3) Check with your existing hires
When my alma mater wanted to boost applications, they did something brilliant. They surveyed high school seniors to find out what they wanted in a college and implemented the results of the survey to encourage more students to apply. But they messed up on something else. They didn’t talk to current students to see what made them choose the school.
Because of this, the new changes did several disservices to those already enrolled by getting rid of programs we loved and changing core curriculum in ways that looks great to high schoolers, but not to college students. And us current students? We were not happy about it.
You want to bring in new people and make the process work for the potential new hires. But if you don’t see what went right with the people whom you’ve already hired, you’re missing an important piece of the puzzle.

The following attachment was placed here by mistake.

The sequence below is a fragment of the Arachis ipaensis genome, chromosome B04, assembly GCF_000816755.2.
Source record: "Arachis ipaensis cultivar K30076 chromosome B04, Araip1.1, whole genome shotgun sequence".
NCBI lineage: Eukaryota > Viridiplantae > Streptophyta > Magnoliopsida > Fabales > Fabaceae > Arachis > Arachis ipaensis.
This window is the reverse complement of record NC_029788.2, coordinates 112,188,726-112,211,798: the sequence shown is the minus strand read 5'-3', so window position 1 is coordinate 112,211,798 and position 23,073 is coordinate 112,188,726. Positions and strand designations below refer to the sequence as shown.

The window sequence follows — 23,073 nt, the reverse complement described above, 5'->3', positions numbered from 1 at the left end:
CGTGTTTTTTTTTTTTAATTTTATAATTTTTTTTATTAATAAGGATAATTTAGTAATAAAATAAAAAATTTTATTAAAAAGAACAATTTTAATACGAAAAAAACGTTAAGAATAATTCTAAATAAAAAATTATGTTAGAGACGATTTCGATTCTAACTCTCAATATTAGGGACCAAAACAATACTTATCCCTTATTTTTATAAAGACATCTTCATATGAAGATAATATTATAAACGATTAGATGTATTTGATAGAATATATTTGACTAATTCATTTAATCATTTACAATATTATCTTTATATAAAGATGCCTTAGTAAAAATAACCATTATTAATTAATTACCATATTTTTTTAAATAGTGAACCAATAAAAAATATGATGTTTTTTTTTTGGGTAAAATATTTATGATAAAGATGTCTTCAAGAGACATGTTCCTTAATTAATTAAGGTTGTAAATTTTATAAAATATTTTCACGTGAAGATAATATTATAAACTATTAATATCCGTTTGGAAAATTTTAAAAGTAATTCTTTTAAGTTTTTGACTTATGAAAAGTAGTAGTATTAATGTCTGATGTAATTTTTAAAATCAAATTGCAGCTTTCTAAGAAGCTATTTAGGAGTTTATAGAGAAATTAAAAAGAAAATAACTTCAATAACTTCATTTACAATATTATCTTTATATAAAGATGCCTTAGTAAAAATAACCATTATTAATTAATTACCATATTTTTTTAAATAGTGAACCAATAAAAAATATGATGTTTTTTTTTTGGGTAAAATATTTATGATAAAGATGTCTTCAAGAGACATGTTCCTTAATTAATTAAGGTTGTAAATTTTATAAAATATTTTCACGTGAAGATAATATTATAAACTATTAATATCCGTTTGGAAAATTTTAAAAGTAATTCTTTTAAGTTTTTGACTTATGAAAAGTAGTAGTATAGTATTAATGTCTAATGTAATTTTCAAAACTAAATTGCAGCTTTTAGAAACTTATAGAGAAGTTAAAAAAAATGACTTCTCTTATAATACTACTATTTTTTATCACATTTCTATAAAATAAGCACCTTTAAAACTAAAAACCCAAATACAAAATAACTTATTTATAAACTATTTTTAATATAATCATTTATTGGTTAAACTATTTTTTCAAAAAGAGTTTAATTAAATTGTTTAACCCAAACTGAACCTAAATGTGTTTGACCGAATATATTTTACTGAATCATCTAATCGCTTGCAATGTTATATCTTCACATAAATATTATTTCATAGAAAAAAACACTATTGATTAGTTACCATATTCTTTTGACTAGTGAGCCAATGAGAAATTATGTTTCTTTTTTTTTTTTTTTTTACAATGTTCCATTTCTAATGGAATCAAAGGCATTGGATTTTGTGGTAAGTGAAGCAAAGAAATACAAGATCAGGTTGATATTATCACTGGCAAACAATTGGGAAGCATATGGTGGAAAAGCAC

Bringing it all together
Now there’s a chance your ATS could have nothing to do with a negative hiring experience. Maybe the person leaving poor Glassdoor reviews is really just upset they didn’t get the job they wanted. But it’s worth taking any suggestion about your hiring experience seriously, since a poor candidate experience can have negative impacts that ripple through multiple areas of your business.
What do you think? Are there other ways you minimize negative candidate experiences? Let me know about them in the comments below, and they just might be what I write about next time!